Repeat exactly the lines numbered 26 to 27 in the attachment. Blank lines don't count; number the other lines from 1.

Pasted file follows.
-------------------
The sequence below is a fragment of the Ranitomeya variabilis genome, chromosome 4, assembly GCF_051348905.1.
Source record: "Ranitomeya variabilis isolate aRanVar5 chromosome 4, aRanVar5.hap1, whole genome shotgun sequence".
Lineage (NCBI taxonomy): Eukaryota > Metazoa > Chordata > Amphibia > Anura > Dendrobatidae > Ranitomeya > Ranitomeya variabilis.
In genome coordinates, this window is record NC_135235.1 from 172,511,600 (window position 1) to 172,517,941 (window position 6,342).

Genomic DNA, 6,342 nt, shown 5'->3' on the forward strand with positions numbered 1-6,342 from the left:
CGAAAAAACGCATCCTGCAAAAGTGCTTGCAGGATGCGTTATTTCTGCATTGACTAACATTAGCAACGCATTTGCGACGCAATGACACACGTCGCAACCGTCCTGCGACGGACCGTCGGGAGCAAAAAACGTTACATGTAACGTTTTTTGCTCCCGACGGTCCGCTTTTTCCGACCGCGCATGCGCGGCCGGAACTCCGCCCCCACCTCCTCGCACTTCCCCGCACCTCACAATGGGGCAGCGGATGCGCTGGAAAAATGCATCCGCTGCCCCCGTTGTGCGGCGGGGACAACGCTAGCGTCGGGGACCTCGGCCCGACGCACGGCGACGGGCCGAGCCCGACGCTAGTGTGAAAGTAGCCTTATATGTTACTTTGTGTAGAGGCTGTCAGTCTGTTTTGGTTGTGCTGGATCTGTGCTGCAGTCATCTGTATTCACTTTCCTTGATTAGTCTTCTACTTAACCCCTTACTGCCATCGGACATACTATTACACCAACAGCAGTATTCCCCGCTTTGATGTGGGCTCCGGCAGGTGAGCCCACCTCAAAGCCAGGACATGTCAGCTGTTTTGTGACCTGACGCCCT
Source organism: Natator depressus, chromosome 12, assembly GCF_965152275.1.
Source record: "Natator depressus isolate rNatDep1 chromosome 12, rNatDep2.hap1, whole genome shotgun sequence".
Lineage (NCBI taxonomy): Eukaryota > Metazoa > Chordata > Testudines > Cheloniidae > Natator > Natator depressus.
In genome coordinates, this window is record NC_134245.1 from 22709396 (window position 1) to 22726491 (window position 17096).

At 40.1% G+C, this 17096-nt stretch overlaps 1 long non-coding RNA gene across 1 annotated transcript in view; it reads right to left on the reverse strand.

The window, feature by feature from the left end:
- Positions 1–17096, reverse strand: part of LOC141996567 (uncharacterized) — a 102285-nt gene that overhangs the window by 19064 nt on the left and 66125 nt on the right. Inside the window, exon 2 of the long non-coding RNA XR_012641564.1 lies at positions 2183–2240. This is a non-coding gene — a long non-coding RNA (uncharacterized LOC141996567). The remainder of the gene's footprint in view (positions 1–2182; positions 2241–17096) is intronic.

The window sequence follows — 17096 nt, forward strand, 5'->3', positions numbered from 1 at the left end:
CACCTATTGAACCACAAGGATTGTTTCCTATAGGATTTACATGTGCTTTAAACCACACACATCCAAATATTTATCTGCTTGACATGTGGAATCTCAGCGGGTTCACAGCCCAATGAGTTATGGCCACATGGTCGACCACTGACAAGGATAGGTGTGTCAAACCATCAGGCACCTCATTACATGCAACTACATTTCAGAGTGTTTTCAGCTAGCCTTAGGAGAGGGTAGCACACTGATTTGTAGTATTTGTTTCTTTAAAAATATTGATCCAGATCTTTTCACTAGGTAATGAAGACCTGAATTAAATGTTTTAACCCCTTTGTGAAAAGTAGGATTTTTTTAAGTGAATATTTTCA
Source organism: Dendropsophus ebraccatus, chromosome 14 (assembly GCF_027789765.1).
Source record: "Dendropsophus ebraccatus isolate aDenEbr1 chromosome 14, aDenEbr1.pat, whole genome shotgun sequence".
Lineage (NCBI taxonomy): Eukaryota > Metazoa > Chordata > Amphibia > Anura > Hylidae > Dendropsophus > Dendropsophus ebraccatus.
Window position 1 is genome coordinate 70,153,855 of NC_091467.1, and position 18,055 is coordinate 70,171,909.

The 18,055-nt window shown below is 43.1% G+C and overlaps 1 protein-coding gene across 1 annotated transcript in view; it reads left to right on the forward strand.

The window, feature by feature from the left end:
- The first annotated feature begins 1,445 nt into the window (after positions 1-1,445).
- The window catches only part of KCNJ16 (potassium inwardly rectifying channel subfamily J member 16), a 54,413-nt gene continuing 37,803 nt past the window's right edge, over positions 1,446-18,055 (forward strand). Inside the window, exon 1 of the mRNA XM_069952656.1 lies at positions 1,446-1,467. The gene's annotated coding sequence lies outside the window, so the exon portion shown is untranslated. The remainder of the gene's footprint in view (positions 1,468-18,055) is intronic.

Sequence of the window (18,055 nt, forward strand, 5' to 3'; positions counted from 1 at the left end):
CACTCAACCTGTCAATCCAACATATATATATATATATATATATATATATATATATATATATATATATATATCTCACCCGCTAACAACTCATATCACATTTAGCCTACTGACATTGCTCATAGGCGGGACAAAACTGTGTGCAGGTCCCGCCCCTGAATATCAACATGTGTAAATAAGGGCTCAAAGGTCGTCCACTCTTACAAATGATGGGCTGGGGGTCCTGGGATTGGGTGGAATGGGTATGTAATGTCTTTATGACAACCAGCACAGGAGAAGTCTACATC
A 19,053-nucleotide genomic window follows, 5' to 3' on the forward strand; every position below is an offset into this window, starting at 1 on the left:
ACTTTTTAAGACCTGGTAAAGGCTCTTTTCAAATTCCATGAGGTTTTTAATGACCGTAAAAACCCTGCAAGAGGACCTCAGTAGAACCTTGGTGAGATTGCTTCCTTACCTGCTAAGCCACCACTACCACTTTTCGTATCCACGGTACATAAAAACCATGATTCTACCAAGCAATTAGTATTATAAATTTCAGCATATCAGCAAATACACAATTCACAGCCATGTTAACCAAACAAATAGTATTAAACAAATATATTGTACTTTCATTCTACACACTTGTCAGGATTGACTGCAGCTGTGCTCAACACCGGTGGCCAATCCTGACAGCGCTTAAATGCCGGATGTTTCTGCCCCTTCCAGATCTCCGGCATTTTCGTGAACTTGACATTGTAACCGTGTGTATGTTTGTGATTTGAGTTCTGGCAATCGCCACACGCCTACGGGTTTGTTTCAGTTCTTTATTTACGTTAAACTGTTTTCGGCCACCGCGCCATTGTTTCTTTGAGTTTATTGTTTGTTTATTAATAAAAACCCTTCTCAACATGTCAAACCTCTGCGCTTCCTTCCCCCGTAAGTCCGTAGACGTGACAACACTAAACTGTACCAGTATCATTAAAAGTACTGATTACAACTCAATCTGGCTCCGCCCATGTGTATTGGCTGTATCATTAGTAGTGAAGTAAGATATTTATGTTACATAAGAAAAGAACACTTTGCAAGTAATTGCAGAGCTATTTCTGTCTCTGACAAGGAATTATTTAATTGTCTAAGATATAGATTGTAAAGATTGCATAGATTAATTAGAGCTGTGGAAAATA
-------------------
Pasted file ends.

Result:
A 19,053-nucleotide genomic window follows, 5' to 3' on the forward strand; every position below is an offset into this window, starting at 1 on the left:
ACTTTTTAAGACCTGGTAAAGGCTCTTTTCAAATTCCATGAGGTTTTTAATGACCGTAAAAACCCTGCAAGAGGACCTCAGTAGAACCTTGGTGAGATTGCTTCCTTACCTGCTAAGCCACCACTACCACTTTTCGTATCCACGGTACATAAAAACCATGATTCTACCAAGCAATTAGTATTATAAATTTCAGCATATCAGCAAATACACAATTCACAGCCATGTTAACCAAACAAATAGTATTAAACAAATATATTGTACTTTCATTCTACACACTTGTCAGGATTGACTGCAGCTGTGCTCAACACCGGTGGCCAATCCTGACAGCGCTTAAATGCCGGATGTTTCTGCCCCTTCCAGATCTCCGGCATTTTCGTGAACTTGACATTGTAACCGTGTGTATGTTTGTGATTTGAGTTCTGGCAATCGCCACACGCCTACGGGTTTGTTTCAGTTCTTTATTTACGTTAAACTGTTTTCGGCCACCGCGCCATTGTTTCTTTGAGTTTATTGTTTGTTTATTAATAAAAACCCTTCTCAACATGTCAAACCTCTGCGCTTCCTTCCCCCGTAAGTCCGTAGACGTGACAACACTAAACTGTACCAGTATCATTAAAAGTACTGATTACAACTCAATCTGGCTCCGCCCATGTGTATTGGCTGTATCATTAGTAGTGAAGTAAGATATTTATGTTACATAAGAAAAGAACACTTTGCAAGTAATTGCAGAGCTATTTCTGTCTCTGACAAGGAATTATTTAATTGTCTAAGATATAGATTGTAAAGATTGCATAGATTAATTAGAGCTGTGGAAAATA